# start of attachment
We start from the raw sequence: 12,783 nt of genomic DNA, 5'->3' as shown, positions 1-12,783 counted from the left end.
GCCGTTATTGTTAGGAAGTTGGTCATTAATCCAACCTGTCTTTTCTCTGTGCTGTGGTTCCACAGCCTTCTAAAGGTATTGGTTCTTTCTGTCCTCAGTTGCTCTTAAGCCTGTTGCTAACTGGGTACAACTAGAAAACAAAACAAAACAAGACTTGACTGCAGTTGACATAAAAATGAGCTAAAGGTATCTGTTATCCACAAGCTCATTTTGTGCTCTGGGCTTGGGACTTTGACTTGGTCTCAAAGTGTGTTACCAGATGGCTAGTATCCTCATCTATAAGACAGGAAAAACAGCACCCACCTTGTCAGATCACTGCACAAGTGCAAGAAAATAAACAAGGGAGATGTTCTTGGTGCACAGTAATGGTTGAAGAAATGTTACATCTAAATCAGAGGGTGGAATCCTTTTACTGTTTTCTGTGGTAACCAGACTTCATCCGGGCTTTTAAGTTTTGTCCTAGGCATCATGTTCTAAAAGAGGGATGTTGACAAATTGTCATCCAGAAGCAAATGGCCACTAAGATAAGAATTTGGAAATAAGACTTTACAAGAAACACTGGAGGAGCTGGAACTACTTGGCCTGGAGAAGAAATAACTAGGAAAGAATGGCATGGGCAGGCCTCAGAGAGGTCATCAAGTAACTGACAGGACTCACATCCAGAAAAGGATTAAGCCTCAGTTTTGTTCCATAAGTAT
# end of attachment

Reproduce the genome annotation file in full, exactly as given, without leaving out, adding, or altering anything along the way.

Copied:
We start from the raw sequence: 12,783 nt of genomic DNA, 5'->3' as shown, positions 1-12,783 counted from the left end.
GCCGTTATTGTTAGGAAGTTGGTCATTAATCCAACCTGTCTTTTCTCTGTGCTGTGGTTCCACAGCCTTCTAAAGGTATTGGTTCTTTCTGTCCTCAGTTGCTCTTAAGCCTGTTGCTAACTGGGTACAACTAGAAAACAAAACAAAACAAGACTTGACTGCAGTTGACATAAAAATGAGCTAAAGGTATCTGTTATCCACAAGCTCATTTTGTGCTCTGGGCTTGGGACTTTGACTTGGTCTCAAAGTGTGTTACCAGATGGCTAGTATCCTCATCTATAAGACAGGAAAAACAGCACCCACCTTGTCAGATCACTGCACAAGTGCAAGAAAATAAACAAGGGAGATGTTCTTGGTGCACAGTAATGGTTGAAGAAATGTTACATCTAAATCAGAGGGTGGAATCCTTTTACTGTTTTCTGTGGTAACCAGACTTCATCCGGGCTTTTAAGTTTTGTCCTAGGCATCATGTTCTAAAAGAGGGATGTTGACAAATTGTCATCCAGAAGCAAATGGCCACTAAGATAAGAATTTGGAAATAAGACTTTACAAGAAACACTGGAGGAGCTGGAACTACTTGGCCTGGAGAAGAAATAACTAGGAAAGAATGGCATGGGCAGGCCTCAGAGAGGTCATCAAGTAACTGACAGGACTCACATCCAGAAAAGGATTAAGCCTCAGTTTTGTTCCATAAGTAT